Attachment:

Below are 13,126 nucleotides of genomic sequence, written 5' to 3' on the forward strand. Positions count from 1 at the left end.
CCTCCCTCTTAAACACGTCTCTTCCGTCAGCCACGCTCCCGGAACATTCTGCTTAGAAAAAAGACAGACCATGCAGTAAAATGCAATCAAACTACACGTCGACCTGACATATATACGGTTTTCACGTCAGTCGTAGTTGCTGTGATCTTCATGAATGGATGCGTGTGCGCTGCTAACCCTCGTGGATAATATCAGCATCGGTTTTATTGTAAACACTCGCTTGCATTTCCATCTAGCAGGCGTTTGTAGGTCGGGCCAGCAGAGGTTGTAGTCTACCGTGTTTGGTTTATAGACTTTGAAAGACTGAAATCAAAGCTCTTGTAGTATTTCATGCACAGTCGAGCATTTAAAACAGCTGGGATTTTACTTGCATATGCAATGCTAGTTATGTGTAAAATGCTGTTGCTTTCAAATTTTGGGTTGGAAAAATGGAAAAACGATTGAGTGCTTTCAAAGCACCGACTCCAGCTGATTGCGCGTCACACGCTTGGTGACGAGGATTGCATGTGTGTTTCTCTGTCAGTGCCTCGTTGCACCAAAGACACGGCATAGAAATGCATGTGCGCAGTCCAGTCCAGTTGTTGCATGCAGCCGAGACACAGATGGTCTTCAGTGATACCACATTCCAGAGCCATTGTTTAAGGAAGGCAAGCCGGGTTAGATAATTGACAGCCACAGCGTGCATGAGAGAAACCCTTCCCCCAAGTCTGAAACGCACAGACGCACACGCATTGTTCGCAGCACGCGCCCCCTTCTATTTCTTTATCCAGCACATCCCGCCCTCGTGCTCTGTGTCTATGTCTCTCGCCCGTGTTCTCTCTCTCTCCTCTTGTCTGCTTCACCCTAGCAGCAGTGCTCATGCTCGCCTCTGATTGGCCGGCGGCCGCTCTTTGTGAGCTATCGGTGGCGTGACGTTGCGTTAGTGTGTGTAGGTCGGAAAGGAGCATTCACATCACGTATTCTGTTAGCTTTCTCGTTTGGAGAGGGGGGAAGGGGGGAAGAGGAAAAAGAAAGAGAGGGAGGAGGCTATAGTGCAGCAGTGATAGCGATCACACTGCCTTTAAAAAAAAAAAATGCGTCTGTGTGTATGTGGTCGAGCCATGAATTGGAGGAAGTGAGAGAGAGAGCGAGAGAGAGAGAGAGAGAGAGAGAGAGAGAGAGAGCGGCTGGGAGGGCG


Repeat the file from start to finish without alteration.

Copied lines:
Below are 13,126 nucleotides of genomic sequence, written 5' to 3' on the forward strand. Positions count from 1 at the left end.
CCTCCCTCTTAAACACGTCTCTTCCGTCAGCCACGCTCCCGGAACATTCTGCTTAGAAAAAAGACAGACCATGCAGTAAAATGCAATCAAACTACACGTCGACCTGACATATATACGGTTTTCACGTCAGTCGTAGTTGCTGTGATCTTCATGAATGGATGCGTGTGCGCTGCTAACCCTCGTGGATAATATCAGCATCGGTTTTATTGTAAACACTCGCTTGCATTTCCATCTAGCAGGCGTTTGTAGGTCGGGCCAGCAGAGGTTGTAGTCTACCGTGTTTGGTTTATAGACTTTGAAAGACTGAAATCAAAGCTCTTGTAGTATTTCATGCACAGTCGAGCATTTAAAACAGCTGGGATTTTACTTGCATATGCAATGCTAGTTATGTGTAAAATGCTGTTGCTTTCAAATTTTGGGTTGGAAAAATGGAAAAACGATTGAGTGCTTTCAAAGCACCGACTCCAGCTGATTGCGCGTCACACGCTTGGTGACGAGGATTGCATGTGTGTTTCTCTGTCAGTGCCTCGTTGCACCAAAGACACGGCATAGAAATGCATGTGCGCAGTCCAGTCCAGTTGTTGCATGCAGCCGAGACACAGATGGTCTTCAGTGATACCACATTCCAGAGCCATTGTTTAAGGAAGGCAAGCCGGGTTAGATAATTGACAGCCACAGCGTGCATGAGAGAAACCCTTCCCCCAAGTCTGAAACGCACAGACGCACACGCATTGTTCGCAGCACGCGCCCCCTTCTATTTCTTTATCCAGCACATCCCGCCCTCGTGCTCTGTGTCTATGTCTCTCGCCCGTGTTCTCTCTCTCTCCTCTTGTCTGCTTCACCCTAGCAGCAGTGCTCATGCTCGCCTCTGATTGGCCGGCGGCCGCTCTTTGTGAGCTATCGGTGGCGTGACGTTGCGTTAGTGTGTGTAGGTCGGAAAGGAGCATTCACATCACGTATTCTGTTAGCTTTCTCGTTTGGAGAGGGGGGAAGGGGGGAAGAGGAAAAAGAAAGAGAGGGAGGAGGCTATAGTGCAGCAGTGATAGCGATCACACTGCCTTTAAAAAAAAAAAATGCGTCTGTGTGTATGTGGTCGAGCCATGAATTGGAGGAAGTGAGAGAGAGAGCGAGAGAGAGAGAGAGAGAGAGAGAGAGAGAGAGAGCGGCTGGGAGGGCG